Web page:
Dear 100 Hour Board,
What do you think has to happen for the beard policy at BYU to change? To me it feels like the parts of the BYU honor code that actually involve honor are largely ignored while the beard policy, ridiculous housing rules and the mere appearance of religious piety are the main focuses of the honor code. Consequently, things like academic honesty, career integrity and service toward others (cough, summer sales, cough) take a back seat. How can the students take steps to reign in the BYU Orthodoxy and dispel the fence laws imposed on upon us?
Unfortunately, there's not a lot that mere students can do to rein in the "BYU Orthodoxy," and it seems for now that the beard policy is here to stay for the foreseeable future.
If you want my honest opinion--I don't think there's a silver bullet as to "what has to happen" in order for BYU to be a little more introspective. But I do believe there's room for the larger culture at BYU to become more cognizant of the fact that, like every university, BYU has its own politics, disagreements, and policies of varying degrees of efficacy. It may be owned and operated by the Church, but that doesn't actually mean it's "the Lord's university" (in some morally perfected sense) or that every policy and administrative decision gets divine approval before going forward.
That might sound like an excuse to soapbox like I usually do about the nature of revelation and human fallibility, but in my experience, it's a real problem in Latter-day Saint culture. There are lots of people out there who are unwilling to ask questions about even the least spiritual of BYU's policies, because presumably the apostles involved in oversight of the university approve of how it runs, and if it has apostolic approval, then to question is verboten, perhaps even apostate. This is the same line of thinking too many people buy into in the Church. It is my opinion that the only significant reason that the beard policy has remained this long is because our discourse about university policy (at least at the student level, where I participate) is much too enervated. Too many students are prone to conflate it with divine revelation rather than brooking any serious conversation.
An example springs to mind. On my mission, where we had access to mobile devices, a lot of missionaries would use the review section of the approved catalog of apps to post memes, jokes, generally waste time, or complain about the latest poor changes to the Area Book planning app. What surprised me, and led to me writing this answer the way that I have, was the response to those complaints from other missionaries. Many of them piously informed the rest of their brothers and sisters that they had no right to complain; didn't they know the app was approved by the apostles? Didn't they know that church leaders wouldn't have allowed those changes to roll out if they weren't beneficial? Missionaries should have been grateful that the Lord permitted us to use technology at all, and furthermore, since the Lord directs the work, there was no point complaining about the app being harder to use, or losing valuable features, or just not working at all.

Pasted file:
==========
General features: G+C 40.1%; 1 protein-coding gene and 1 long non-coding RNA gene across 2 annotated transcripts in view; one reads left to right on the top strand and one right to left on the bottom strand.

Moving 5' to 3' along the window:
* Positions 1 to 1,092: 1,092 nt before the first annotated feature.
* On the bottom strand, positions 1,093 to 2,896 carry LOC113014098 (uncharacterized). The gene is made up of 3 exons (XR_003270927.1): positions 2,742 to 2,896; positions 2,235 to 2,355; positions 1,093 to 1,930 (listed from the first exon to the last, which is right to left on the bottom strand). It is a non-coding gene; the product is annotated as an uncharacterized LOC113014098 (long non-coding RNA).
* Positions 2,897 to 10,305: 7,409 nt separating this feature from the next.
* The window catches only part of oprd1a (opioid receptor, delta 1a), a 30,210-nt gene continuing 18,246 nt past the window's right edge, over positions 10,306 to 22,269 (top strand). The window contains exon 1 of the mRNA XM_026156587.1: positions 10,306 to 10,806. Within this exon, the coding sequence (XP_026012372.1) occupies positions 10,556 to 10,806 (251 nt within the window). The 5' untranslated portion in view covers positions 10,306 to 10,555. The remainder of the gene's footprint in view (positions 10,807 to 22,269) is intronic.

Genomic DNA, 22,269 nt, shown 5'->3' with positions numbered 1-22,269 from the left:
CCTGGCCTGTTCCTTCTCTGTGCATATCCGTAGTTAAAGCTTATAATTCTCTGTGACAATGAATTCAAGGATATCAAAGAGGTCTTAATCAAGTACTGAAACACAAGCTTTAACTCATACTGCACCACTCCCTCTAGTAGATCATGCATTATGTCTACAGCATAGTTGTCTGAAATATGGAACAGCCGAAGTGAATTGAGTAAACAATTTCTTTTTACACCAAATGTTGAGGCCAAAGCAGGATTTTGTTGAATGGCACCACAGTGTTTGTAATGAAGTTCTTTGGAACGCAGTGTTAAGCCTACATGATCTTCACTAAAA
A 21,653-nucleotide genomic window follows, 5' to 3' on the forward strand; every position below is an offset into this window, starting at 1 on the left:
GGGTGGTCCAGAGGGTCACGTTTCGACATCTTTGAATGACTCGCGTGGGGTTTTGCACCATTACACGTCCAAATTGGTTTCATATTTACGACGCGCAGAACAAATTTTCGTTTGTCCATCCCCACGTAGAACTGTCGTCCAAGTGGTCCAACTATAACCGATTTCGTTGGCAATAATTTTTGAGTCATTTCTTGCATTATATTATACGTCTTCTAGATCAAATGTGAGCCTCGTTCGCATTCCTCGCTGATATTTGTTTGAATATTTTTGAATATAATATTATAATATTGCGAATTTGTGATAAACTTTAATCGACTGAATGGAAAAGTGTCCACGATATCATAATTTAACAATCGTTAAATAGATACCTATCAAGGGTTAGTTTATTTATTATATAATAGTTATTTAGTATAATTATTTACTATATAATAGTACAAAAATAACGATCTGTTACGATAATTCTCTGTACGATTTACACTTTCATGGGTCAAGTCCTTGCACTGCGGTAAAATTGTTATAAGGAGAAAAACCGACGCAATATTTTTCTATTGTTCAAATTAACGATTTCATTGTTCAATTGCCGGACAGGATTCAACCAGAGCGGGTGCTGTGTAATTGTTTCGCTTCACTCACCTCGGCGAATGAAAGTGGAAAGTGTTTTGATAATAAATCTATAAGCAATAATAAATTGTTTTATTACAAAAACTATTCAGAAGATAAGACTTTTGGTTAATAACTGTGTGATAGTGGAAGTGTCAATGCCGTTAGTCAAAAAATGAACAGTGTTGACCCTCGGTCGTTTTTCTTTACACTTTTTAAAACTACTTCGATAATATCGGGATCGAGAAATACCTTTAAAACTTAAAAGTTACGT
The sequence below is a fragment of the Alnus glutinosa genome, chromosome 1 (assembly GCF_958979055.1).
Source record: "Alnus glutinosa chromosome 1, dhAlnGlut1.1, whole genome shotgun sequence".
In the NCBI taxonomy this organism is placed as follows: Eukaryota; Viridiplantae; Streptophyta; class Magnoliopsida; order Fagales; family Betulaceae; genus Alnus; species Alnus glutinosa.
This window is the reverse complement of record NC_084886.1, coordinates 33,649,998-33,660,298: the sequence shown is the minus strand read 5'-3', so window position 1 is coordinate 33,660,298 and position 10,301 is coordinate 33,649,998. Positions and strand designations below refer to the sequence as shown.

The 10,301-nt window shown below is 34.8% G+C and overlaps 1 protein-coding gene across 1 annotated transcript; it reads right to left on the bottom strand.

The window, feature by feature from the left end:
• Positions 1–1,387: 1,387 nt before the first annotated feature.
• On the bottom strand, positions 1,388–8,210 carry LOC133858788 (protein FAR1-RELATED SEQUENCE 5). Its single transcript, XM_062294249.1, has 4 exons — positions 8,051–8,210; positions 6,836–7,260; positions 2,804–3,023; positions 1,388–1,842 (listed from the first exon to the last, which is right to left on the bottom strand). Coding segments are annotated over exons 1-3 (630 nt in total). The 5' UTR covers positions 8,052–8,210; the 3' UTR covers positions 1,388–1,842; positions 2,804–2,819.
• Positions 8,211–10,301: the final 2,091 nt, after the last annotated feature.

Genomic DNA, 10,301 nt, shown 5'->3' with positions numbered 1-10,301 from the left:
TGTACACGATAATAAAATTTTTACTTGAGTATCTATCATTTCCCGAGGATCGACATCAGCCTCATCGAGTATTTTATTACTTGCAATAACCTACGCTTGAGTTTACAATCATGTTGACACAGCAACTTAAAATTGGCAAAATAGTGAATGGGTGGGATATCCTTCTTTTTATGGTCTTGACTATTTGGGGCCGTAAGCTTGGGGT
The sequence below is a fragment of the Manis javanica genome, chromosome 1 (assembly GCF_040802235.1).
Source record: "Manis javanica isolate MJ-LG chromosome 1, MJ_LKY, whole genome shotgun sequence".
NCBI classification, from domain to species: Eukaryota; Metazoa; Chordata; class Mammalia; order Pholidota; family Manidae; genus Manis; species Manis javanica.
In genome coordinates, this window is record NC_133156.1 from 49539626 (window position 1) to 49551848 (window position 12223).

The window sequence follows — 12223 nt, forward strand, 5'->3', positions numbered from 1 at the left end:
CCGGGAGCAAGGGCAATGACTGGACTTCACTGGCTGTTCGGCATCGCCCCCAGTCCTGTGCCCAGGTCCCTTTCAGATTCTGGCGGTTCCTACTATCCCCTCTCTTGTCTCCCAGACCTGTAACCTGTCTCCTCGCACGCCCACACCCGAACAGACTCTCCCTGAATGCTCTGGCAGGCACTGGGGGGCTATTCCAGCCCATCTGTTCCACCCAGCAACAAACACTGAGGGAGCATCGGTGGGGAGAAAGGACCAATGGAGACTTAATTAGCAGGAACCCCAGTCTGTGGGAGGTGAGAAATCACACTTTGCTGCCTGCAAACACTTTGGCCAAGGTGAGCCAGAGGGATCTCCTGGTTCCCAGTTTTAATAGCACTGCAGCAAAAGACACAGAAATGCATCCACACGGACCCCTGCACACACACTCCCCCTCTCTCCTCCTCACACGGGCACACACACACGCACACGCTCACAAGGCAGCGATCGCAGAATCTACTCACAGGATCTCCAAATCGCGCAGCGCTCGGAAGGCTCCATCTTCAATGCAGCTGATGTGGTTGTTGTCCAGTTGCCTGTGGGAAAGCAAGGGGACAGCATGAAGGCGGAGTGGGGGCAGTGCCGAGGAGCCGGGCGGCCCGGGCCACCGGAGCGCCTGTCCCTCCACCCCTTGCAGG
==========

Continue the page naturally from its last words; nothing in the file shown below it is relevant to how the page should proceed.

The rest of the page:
Now, I don't know the individual (or combined) programming experience of the Quorum of the Twelve, but suffice it to say that I scarcely believe they are personally involved in the low-level code review of the apps designed for missionary use. I have no doubt the writers of the code prayed for inspiration and guidance in their work (as a cybersecurity major working on far less important projects, I can relate), but do I think God personally dictated--or personally approved--the code that led to the app we got at the time? No. A lot of good things in the Church come about from God adding on to the good ideas that we bring to Him and letting us try our best to do the right thing, even if we get it wrong sometimes. There is a persistent idea in the larger culture that things seem to work in reverse--that good comes about when we wait for God to give us the instructions and raising concerns is pointless if not faithless. I would suggest that the story of the brother of Jared lighting the stones ought to have taught us to be more proactive in seeking and doing good. Lighting a handful of stones by God's divine touch was not the only way forward; surely something else could have been improvised. But it was the way that was brought to God by His people, so He accommodated their request.
I digress. To your point, I believe the beard policy has lasted this long because, being an official administrative decision at a university owned and operated by the Church of Jesus Christ of Latter-day Saints, it carries undue weight of divine inspiration, just like each release of Area Book updates did. I don't expect it to change until our dialogue about it comes around to the fact that not every BYU policy must be adamantly defended as an unchanging principle of the kingdom of God. At a university, some policy decisions are just that, policy.
Before I sign off, I do want to caution you not to think too harshly of the BYU environment and the people in it. I fully understand your frustration with the housing rules and with students who are more concerned with appearing righteous than actually being so. But don't let that frustration lead to pride. Be the change you want to see on campus. If the BYU spirit means service, honesty, and integrity, then serve others, be honest, and have integrity. Those people for whom BYU is only about appearing righteous or genuine, with no underlying sense of our divine responsibility to be like Christ, have already received their reward. If BYU is about more than that to you, then focus on living up to that responsibility, and encourage those around you to do the same. It's natural to be frustrated when policy decisions or the larger culture let you down--but the best thing to do is to turn the other cheek and focus on what you can change first.